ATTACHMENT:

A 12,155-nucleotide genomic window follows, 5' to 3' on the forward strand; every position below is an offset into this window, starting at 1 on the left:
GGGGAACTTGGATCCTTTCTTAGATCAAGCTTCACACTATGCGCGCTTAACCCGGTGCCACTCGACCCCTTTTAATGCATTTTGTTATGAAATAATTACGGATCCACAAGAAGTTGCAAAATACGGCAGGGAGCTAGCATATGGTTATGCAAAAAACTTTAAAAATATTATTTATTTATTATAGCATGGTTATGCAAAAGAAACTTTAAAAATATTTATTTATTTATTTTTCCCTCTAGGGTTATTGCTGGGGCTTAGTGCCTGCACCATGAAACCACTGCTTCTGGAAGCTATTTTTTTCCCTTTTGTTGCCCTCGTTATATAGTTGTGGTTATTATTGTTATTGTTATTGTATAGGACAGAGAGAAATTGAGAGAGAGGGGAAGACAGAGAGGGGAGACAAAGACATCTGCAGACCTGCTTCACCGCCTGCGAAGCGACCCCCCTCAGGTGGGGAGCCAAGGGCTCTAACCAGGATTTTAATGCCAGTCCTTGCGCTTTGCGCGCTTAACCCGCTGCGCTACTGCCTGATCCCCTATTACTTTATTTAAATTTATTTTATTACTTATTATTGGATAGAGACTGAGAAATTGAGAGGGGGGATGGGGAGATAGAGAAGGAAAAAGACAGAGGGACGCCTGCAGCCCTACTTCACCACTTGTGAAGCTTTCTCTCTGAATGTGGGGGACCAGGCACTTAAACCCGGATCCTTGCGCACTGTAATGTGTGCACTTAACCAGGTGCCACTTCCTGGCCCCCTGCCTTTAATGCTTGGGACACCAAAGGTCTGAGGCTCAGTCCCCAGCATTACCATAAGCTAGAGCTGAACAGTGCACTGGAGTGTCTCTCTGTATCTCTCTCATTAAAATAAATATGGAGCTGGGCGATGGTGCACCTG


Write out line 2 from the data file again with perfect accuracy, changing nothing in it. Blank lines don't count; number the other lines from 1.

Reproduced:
GGGGAACTTGGATCCTTTCTTAGATCAAGCTTCACACTATGCGCGCTTAACCCGGTGCCACTCGACCCCTTTTAATGCATTTTGTTATGAAATAATTACGGATCCACAAGAAGTTGCAAAATACGGCAGGGAGCTAGCATATGGTTATGCAAAAAACTTTAAAAATATTATTTATTTATTATAGCATGGTTATGCAAAAGAAACTTTAAAAATATTTATTTATTTATTTTTCCCTCTAGGGTTATTGCTGGGGCTTAGTGCCTGCACCATGAAACCACTGCTTCTGGAAGCTATTTTTTTCCCTTTTGTTGCCCTCGTTATATAGTTGTGGTTATTATTGTTATTGTTATTGTATAGGACAGAGAGAAATTGAGAGAGAGGGGAAGACAGAGAGGGGAGACAAAGACATCTGCAGACCTGCTTCACCGCCTGCGAAGCGACCCCCCTCAGGTGGGGAGCCAAGGGCTCTAACCAGGATTTTAATGCCAGTCCTTGCGCTTTGCGCGCTTAACCCGCTGCGCTACTGCCTGATCCCCTATTACTTTATTTAAATTTATTTTATTACTTATTATTGGATAGAGACTGAGAAATTGAGAGGGGGGATGGGGAGATAGAGAAGGAAAAAGACAGAGGGACGCCTGCAGCCCTACTTCACCACTTGTGAAGCTTTCTCTCTGAATGTGGGGGACCAGGCACTTAAACCCGGATCCTTGCGCACTGTAATGTGTGCACTTAACCAGGTGCCACTTCCTGGCCCCCTGCCTTTAATGCTTGGGACACCAAAGGTCTGAGGCTCAGTCCCCAGCATTACCATAAGCTAGAGCTGAACAGTGCACTGGAGTGTCTCTCTGTATCTCTCTCATTAAAATAAATATGGAGCTGGGCGATGGTGCACCTG